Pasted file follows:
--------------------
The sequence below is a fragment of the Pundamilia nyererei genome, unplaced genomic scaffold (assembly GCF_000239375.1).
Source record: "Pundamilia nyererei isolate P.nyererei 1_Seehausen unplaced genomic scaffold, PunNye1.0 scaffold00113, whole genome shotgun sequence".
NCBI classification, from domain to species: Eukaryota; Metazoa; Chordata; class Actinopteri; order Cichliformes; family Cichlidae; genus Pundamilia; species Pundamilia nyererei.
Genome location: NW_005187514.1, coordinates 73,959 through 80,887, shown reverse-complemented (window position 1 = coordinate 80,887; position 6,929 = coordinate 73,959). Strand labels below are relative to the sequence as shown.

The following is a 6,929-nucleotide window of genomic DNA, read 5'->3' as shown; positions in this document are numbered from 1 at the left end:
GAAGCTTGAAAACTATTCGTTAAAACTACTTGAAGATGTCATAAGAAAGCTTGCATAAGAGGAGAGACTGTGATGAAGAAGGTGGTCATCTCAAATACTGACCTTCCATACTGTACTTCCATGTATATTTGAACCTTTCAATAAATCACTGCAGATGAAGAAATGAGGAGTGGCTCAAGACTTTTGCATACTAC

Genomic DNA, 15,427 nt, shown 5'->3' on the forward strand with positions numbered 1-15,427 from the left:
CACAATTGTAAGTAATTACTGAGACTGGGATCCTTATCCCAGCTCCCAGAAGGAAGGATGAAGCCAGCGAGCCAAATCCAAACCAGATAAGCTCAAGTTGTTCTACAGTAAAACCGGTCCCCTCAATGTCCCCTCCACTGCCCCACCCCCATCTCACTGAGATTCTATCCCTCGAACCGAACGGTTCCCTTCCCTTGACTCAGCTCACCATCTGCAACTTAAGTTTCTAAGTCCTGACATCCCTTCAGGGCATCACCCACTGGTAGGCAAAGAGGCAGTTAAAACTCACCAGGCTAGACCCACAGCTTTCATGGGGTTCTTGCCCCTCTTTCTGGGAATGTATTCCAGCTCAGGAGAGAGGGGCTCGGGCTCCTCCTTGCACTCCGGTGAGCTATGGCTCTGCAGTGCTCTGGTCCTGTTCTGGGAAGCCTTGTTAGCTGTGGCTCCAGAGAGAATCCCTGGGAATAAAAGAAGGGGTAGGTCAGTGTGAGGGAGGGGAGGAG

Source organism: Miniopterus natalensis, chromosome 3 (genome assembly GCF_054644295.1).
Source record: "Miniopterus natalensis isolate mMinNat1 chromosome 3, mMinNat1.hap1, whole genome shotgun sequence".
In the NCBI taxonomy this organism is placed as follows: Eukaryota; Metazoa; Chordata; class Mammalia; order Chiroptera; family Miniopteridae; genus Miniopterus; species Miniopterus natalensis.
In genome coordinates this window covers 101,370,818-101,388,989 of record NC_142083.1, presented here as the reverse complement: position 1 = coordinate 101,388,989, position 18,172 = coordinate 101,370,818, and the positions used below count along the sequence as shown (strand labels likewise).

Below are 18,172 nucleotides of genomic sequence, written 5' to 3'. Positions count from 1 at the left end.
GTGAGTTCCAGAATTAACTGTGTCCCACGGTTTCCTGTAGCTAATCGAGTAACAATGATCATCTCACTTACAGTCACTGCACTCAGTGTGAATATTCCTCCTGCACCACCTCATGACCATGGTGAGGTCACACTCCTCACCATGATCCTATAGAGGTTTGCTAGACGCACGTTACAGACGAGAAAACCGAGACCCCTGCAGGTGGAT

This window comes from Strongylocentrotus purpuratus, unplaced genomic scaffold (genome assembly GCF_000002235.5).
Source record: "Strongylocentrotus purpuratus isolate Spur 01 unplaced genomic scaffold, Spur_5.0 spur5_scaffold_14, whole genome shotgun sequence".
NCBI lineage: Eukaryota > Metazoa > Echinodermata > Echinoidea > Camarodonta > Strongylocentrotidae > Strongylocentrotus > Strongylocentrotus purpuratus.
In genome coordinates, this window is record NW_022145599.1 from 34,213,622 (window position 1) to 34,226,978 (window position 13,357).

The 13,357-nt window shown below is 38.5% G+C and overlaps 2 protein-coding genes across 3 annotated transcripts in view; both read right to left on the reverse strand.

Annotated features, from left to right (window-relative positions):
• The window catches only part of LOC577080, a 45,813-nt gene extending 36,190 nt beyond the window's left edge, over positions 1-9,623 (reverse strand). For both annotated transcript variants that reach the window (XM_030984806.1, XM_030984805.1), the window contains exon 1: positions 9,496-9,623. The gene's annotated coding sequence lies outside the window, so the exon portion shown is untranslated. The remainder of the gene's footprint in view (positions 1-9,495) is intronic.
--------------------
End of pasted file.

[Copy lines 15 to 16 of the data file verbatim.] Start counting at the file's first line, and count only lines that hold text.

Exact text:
This window comes from Strongylocentrotus purpuratus, unplaced genomic scaffold (genome assembly GCF_000002235.5).
Source record: "Strongylocentrotus purpuratus isolate Spur 01 unplaced genomic scaffold, Spur_5.0 spur5_scaffold_14, whole genome shotgun sequence".